This simple, rough-hewn stone marker unusually commemorates just two individuals: Robert Leggott and Alfred Cockerill were boyhood friends and shepherds working on the moorland near Commondale. They signed up together in 1914, though Leggott, just 17, lied about his age to enlist. He was killed at the Battle of the Somme in September and his body was never found. Cockerill was injured in the head at Ypres and brought home, having developed epilepsy. He died in 1920 and his ashes are thought to have been scattered where the monument now stands- remembered as the boys’ favourite spot on the moors.
Isolated on the south facing slopes of the North Downs, this huge, 60 metre long chalk cross, close to the Pilgrim’s Way, commemorates the 42 villagers who died in the First World War. It was designed by Mr C.H. Groom, the local headmaster, and was handmade by volunteers from Lenham village. It was covered with earth during the Second World War so it couldn’t be used as a navigational aid by enemy aircraft. Today the cross is still maintained by villagers.
Commemorating 17 local men and all those from the locality who served in the First World War, this memorial has a direct physical connection with the Battle of Jutland fought at sea between 31 May and 1 June 1916. The base of the obelisk is surrounded by a heavy chain, salvaged from a ship that took part in the battle, and suspended from 12 four-inch shells. The unusual clock at the top of the memorial has faces to the north and south featuring .303 cartridges for the hours, bullets for the minutes, and bayonets for the clock hands. It was paid for by a local benefactor and poultry farm owner, Canadian Hector Morison who moved to the village in 1908. He and his wife were well-known for their generosity, sending their chauffeur in a Rolls Royce with hot meals for ailing or needy villagers.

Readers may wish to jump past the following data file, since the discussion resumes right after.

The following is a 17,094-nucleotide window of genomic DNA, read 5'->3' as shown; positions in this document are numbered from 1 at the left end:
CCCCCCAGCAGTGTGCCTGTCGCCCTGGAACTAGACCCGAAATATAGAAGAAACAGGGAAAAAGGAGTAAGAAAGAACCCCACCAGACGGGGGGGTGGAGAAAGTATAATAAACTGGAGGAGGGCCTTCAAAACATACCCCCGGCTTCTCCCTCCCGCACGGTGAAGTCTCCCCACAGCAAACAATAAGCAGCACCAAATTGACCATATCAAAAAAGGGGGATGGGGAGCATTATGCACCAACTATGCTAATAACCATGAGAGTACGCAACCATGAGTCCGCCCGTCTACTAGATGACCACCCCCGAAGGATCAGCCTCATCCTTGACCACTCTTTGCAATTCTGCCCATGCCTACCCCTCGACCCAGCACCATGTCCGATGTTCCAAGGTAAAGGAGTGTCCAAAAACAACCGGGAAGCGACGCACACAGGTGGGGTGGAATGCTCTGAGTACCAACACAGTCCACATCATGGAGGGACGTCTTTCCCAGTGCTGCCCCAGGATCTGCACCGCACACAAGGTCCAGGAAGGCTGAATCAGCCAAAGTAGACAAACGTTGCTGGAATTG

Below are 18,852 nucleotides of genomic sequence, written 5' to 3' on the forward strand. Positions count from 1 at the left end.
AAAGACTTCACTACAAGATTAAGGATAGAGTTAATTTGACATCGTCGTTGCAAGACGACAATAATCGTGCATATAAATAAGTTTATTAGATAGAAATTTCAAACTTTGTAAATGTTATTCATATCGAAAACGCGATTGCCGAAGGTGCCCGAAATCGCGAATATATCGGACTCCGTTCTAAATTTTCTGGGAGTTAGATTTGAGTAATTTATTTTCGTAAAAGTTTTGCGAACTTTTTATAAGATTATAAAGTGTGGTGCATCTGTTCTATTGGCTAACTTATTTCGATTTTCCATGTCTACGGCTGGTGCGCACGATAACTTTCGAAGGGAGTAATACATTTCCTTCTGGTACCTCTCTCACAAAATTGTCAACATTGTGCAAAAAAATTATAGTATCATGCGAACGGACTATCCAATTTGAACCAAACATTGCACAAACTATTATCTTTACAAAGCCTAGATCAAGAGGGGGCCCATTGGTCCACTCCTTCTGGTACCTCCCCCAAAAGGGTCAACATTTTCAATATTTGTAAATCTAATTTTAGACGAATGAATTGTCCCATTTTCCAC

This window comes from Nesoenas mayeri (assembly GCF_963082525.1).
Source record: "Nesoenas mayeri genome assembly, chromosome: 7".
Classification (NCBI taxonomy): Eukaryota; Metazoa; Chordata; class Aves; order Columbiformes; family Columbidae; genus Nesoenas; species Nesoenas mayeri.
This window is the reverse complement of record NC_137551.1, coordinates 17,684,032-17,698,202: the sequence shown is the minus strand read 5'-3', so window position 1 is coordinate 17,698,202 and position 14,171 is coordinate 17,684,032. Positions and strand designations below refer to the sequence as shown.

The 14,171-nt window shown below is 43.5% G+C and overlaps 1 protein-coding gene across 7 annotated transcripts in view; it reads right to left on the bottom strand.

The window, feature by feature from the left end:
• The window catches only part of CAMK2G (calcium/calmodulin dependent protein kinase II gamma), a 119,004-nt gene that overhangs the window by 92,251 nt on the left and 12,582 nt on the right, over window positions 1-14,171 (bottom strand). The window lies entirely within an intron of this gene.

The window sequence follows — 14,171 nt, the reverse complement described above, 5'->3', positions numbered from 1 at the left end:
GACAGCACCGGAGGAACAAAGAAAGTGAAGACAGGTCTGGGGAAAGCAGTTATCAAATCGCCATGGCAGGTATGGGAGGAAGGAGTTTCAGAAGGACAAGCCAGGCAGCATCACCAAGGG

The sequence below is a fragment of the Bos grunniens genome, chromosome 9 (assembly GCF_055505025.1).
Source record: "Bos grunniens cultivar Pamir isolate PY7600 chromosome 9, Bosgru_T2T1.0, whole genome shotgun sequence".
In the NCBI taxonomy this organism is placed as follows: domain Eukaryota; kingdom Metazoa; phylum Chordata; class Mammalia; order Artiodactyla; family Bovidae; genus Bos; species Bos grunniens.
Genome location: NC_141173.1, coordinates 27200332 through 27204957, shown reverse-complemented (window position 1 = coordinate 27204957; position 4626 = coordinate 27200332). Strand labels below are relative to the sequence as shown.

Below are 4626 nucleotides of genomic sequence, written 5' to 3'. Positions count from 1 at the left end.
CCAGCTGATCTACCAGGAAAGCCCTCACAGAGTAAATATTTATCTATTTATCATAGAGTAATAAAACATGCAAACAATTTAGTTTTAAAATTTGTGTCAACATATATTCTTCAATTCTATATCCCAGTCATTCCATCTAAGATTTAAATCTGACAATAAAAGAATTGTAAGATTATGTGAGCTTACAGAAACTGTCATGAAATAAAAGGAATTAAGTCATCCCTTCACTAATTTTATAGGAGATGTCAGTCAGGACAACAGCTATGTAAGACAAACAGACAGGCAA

This memorial marks Meldon as one of the few “Thankful Villages”, meaning all of their local service personnel returned from the war. Unusually, it takes the form of a flagpole and it gives thanks to all those who left the parish to serve in the First World War and came home safely.
Reminiscent of the Roman Catholic shrines found on the Western Front, this war memorial is a decorated crucifix which commemorates 12 local servicemen who died during the First World War. By 1978 the memorial had fallen into a bad state of repair so was refurbished by ex-serviceman Harold Evitts, aged 84, who had been a Japanese Prisoner of War.